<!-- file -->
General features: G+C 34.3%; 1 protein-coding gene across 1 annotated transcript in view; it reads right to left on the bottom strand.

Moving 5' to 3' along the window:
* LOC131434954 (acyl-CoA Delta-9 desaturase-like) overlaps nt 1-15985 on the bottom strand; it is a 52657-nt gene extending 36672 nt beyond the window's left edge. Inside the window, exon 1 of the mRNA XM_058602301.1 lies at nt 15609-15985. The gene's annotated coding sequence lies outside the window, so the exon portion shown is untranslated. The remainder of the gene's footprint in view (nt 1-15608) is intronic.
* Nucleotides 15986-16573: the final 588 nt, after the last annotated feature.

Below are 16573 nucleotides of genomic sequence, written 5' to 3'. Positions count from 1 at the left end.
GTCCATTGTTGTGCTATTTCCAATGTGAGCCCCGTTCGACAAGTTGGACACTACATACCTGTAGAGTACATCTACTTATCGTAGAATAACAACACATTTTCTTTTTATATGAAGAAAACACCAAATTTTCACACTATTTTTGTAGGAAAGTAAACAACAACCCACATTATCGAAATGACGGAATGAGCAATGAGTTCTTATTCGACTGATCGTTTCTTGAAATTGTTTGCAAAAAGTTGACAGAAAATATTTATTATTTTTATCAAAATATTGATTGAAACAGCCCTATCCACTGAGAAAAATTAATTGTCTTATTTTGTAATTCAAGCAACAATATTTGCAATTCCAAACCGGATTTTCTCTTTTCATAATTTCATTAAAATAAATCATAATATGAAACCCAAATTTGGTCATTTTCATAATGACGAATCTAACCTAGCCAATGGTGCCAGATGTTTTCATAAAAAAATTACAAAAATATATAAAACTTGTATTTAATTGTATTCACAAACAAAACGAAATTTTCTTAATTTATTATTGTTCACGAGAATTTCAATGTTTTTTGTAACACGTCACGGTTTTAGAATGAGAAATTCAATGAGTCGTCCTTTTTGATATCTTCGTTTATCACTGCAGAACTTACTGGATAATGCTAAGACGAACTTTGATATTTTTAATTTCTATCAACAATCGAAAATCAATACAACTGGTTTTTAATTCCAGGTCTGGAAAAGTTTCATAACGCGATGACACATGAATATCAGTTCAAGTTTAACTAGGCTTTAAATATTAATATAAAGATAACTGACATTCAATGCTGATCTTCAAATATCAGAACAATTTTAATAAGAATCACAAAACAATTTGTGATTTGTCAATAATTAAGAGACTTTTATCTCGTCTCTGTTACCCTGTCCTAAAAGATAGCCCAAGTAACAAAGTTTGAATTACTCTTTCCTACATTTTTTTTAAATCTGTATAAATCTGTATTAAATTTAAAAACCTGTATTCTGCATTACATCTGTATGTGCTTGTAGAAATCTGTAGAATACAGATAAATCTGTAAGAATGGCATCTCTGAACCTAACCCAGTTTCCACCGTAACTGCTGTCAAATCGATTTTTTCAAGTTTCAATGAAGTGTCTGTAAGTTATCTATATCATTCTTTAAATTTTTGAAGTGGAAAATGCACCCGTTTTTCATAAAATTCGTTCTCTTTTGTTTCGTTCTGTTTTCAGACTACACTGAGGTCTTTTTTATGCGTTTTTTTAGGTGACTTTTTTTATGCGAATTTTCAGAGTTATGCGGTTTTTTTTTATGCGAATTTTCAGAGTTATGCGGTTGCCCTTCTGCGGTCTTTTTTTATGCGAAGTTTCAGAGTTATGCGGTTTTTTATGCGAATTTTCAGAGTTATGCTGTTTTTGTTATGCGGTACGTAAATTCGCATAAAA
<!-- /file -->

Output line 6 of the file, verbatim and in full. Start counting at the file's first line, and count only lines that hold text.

GTCCATTGTTGTGCTATTTCCAATGTGAGCCCCGTTCGACAAGTTGGACACTACATACCTGTAGAGTACATCTACTTATCGTAGAATAACAACACATTTTCTTTTTATATGAAGAAAACACCAAATTTTCACACTATTTTTGTAGGAAAGTAAACAACAACCCACATTATCGAAATGACGGAATGAGCAATGAGTTCTTATTCGACTGATCGTTTCTTGAAATTGTTTGCAAAAAGTTGACAGAAAATATTTATTATTTTTATCAAAATATTGATTGAAACAGCCCTATCCACTGAGAAAAATTAATTGTCTTATTTTGTAATTCAAGCAACAATATTTGCAATTCCAAACCGGATTTTCTCTTTTCATAATTTCATTAAAATAAATCATAATATGAAACCCAAATTTGGTCATTTTCATAATGACGAATCTAACCTAGCCAATGGTGCCAGATGTTTTCATAAAAAAATTACAAAAATATATAAAACTTGTATTTAATTGTATTCACAAACAAAACGAAATTTTCTTAATTTATTATTGTTCACGAGAATTTCAATGTTTTTTGTAACACGTCACGGTTTTAGAATGAGAAATTCAATGAGTCGTCCTTTTTGATATCTTCGTTTATCACTGCAGAACTTACTGGATAATGCTAAGACGAACTTTGATATTTTTAATTTCTATCAACAATCGAAAATCAATACAACTGGTTTTTAATTCCAGGTCTGGAAAAGTTTCATAACGCGATGACACATGAATATCAGTTCAAGTTTAACTAGGCTTTAAATATTAATATAAAGATAACTGACATTCAATGCTGATCTTCAAATATCAGAACAATTTTAATAAGAATCACAAAACAATTTGTGATTTGTCAATAATTAAGAGACTTTTATCTCGTCTCTGTTACCCTGTCCTAAAAGATAGCCCAAGTAACAAAGTTTGAATTACTCTTTCCTACATTTTTTTTAAATCTGTATAAATCTGTATTAAATTTAAAAACCTGTATTCTGCATTACATCTGTATGTGCTTGTAGAAATCTGTAGAATACAGATAAATCTGTAAGAATGGCATCTCTGAACCTAACCCAGTTTCCACCGTAACTGCTGTCAAATCGATTTTTTCAAGTTTCAATGAAGTGTCTGTAAGTTATCTATATCATTCTTTAAATTTTTGAAGTGGAAAATGCACCCGTTTTTCATAAAATTCGTTCTCTTTTGTTTCGTTCTGTTTTCAGACTACACTGAGGTCTTTTTTATGCGTTTTTTTAGGTGACTTTTTTTATGCGAATTTTCAGAGTTATGCGGTTTTTTTTTATGCGAATTTTCAGAGTTATGCGGTTGCCCTTCTGCGGTCTTTTTTTATGCGAAGTTTCAGAGTTATGCGGTTTTTTATGCGAATTTTCAGAGTTATGCTGTTTTTGTTATGCGGTACGTAAATTCGCATAAAA